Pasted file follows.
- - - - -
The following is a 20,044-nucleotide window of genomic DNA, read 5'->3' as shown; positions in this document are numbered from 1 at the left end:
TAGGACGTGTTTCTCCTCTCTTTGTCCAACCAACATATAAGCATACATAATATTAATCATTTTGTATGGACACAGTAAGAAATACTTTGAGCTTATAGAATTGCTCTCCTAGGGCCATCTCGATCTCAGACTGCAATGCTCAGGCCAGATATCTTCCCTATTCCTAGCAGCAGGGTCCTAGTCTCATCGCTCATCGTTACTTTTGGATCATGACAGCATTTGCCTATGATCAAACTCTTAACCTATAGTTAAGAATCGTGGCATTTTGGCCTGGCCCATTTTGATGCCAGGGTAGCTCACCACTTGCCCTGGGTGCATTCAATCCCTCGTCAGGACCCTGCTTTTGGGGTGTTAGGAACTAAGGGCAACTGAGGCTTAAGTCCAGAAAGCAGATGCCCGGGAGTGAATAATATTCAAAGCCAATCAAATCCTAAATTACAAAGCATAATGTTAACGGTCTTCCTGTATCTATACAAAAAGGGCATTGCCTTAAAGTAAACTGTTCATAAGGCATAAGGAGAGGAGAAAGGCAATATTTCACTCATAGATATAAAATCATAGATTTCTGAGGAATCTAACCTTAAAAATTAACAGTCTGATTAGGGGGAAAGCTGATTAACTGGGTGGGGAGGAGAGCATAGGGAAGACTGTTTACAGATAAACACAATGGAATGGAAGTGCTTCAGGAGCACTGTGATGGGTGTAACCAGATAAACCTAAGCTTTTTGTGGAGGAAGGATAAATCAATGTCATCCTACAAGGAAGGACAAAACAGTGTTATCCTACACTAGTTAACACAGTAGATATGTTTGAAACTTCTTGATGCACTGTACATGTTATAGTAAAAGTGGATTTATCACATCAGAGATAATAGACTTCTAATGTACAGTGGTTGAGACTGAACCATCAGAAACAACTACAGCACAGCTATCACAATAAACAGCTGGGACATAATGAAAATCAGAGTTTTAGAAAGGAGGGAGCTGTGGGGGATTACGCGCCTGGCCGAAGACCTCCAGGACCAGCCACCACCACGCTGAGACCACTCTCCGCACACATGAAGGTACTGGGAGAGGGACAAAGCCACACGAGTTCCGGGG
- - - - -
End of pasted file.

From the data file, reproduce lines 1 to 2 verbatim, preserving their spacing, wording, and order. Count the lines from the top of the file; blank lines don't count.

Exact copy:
The following is a 20,044-nucleotide window of genomic DNA, read 5'->3' as shown; positions in this document are numbered from 1 at the left end:
TAGGACGTGTTTCTCCTCTCTTTGTCCAACCAACATATAAGCATACATAATATTAATCATTTTGTATGGACACAGTAAGAAATACTTTGAGCTTATAGAATTGCTCTCCTAGGGCCATCTCGATCTCAGACTGCAATGCTCAGGCCAGATATCTTCCCTATTCCTAGCAGCAGGGTCCTAGTCTCATCGCTCATCGTTACTTTTGGATCATGACAGCATTTGCCTATGATCAAACTCTTAACCTATAGTTAAGAATCGTGGCATTTTGGCCTGGCCCATTTTGATGCCAGGGTAGCTCACCACTTGCCCTGGGTGCATTCAATCCCTCGTCAGGACCCTGCTTTTGGGGTGTTAGGAACTAAGGGCAACTGAGGCTTAAGTCCAGAAAGCAGATGCCCGGGAGTGAATAATATTCAAAGCCAATCAAATCCTAAATTACAAAGCATAATGTTAACGGTCTTCCTGTATCTATACAAAAAGGGCATTGCCTTAAAGTAAACTGTTCATAAGGCATAAGGAGAGGAGAAAGGCAATATTTCACTCATAGATATAAAATCATAGATTTCTGAGGAATCTAACCTTAAAAATTAACAGTCTGATTAGGGGGAAAGCTGATTAACTGGGTGGGGAGGAGAGCATAGGGAAGACTGTTTACAGATAAACACAATGGAATGGAAGTGCTTCAGGAGCACTGTGATGGGTGTAACCAGATAAACCTAAGCTTTTTGTGGAGGAAGGATAAATCAATGTCATCCTACAAGGAAGGACAAAACAGTGTTATCCTACACTAGTTAACACAGTAGATATGTTTGAAACTTCTTGATGCACTGTACATGTTATAGTAAAAGTGGATTTATCACATCAGAGATAATAGACTTCTAATGTACAGTGGTTGAGACTGAACCATCAGAAACAACTACAGCACAGCTATCACAATAAACAGCTGGGACATAATGAAAATCAGAGTTTTAGAAAGGAGGGAGCTGTGGGGGATTACGCGCCTGGCCGAAGACCTCCAGGACCAGCCACCACCACGCTGAGACCACTCTCCGCACACATGAAGGTACTGGGAGAGGGACAAAGCCACACGAGTTCCGGGG